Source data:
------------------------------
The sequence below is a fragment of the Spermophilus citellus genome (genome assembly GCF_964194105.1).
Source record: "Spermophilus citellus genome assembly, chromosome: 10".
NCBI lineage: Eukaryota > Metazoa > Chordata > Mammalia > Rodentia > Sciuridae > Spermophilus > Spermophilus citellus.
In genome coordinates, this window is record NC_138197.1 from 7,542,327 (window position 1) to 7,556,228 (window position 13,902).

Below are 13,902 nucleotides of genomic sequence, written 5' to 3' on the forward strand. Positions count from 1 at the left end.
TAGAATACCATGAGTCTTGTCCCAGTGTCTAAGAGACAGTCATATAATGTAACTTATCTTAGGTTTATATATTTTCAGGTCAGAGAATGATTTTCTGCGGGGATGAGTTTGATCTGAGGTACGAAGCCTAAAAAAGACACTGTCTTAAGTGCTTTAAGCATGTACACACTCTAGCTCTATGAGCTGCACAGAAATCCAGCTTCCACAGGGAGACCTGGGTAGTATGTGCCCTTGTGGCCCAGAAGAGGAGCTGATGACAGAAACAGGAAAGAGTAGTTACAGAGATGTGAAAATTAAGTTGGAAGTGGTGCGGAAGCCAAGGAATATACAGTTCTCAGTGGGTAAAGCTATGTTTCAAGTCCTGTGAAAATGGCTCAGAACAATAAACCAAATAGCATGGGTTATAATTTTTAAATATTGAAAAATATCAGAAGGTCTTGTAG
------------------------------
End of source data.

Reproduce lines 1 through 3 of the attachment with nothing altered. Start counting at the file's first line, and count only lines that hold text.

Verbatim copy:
The sequence below is a fragment of the Spermophilus citellus genome (genome assembly GCF_964194105.1).
Source record: "Spermophilus citellus genome assembly, chromosome: 10".
NCBI lineage: Eukaryota > Metazoa > Chordata > Mammalia > Rodentia > Sciuridae > Spermophilus > Spermophilus citellus.